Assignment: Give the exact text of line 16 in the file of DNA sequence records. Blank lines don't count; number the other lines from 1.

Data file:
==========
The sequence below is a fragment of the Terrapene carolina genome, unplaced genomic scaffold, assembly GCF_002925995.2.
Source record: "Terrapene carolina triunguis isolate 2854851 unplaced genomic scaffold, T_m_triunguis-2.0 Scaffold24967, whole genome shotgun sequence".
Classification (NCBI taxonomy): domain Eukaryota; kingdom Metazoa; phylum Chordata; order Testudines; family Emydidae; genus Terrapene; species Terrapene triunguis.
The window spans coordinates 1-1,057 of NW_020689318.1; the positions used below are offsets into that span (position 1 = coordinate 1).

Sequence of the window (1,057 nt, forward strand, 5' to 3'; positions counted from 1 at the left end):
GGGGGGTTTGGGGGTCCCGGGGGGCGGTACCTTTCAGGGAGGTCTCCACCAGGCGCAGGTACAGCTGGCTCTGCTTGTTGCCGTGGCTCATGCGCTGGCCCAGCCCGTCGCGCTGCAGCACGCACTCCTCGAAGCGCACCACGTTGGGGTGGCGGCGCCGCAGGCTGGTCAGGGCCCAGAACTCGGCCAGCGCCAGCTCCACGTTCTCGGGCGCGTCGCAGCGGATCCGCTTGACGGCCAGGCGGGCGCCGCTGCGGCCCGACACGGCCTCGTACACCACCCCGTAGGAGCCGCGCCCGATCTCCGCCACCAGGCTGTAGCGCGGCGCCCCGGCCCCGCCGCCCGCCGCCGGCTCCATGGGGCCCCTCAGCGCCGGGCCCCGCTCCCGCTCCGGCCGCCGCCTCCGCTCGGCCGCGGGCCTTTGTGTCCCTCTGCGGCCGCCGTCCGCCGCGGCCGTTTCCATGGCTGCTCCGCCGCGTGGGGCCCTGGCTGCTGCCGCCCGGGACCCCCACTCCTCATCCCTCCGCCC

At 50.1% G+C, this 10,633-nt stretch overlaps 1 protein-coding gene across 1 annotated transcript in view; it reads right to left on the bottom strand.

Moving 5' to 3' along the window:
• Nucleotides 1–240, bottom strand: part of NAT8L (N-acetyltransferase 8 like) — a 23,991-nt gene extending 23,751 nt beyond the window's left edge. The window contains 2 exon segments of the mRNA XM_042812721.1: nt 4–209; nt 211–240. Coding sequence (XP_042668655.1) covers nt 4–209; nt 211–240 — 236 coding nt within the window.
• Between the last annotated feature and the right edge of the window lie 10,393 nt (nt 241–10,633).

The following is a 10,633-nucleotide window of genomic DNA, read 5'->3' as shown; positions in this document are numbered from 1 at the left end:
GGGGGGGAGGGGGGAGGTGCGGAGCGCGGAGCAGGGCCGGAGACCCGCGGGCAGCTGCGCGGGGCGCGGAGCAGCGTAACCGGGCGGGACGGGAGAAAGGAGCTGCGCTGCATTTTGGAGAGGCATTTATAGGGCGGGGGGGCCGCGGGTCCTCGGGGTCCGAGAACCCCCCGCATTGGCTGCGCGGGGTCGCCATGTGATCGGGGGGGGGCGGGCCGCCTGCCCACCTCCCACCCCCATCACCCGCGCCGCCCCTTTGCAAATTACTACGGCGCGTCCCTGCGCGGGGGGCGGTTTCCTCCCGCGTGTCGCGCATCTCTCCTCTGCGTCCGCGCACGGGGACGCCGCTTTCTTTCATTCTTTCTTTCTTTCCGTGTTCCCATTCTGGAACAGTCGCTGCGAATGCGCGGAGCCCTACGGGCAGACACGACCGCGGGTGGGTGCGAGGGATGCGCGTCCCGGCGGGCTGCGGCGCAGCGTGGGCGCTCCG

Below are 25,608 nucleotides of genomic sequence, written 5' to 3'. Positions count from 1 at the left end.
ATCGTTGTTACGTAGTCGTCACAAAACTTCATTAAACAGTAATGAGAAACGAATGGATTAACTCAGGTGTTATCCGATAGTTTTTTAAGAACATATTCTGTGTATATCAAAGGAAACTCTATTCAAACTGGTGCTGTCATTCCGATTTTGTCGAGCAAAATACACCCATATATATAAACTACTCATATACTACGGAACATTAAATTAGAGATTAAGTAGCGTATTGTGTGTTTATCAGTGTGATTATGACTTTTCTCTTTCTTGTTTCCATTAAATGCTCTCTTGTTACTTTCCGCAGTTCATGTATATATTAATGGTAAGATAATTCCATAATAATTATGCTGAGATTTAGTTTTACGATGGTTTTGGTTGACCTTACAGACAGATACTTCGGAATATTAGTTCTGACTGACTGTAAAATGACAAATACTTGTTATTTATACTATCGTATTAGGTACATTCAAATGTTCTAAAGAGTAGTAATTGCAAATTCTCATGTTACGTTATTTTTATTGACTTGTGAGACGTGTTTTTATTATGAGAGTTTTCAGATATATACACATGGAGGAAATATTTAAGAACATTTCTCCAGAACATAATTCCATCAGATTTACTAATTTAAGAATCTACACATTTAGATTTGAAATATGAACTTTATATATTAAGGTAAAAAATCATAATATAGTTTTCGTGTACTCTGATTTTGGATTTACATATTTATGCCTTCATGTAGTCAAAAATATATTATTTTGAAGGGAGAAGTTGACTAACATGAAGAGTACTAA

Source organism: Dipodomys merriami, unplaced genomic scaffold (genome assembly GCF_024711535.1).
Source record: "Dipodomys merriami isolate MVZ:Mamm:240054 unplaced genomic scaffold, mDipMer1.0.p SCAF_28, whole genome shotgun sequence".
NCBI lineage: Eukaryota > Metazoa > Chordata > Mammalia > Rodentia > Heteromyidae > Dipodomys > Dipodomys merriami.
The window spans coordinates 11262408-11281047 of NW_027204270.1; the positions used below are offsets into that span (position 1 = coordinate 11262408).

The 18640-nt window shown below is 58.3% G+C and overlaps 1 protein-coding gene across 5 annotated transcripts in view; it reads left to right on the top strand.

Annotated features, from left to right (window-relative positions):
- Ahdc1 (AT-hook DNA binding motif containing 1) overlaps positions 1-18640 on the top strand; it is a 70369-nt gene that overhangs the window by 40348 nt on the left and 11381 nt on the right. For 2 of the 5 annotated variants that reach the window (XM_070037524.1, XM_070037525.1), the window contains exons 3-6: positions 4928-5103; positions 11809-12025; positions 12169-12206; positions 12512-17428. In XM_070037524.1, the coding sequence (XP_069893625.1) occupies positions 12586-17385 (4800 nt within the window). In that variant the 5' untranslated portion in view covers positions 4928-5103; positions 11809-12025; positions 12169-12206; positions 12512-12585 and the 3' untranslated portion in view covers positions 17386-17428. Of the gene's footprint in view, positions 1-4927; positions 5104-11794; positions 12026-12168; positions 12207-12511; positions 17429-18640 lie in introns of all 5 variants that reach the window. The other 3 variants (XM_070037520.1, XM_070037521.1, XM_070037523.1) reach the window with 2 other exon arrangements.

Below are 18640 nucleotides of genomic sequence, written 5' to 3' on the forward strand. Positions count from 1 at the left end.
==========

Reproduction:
Source record: "Dipodomys merriami isolate MVZ:Mamm:240054 unplaced genomic scaffold, mDipMer1.0.p SCAF_28, whole genome shotgun sequence".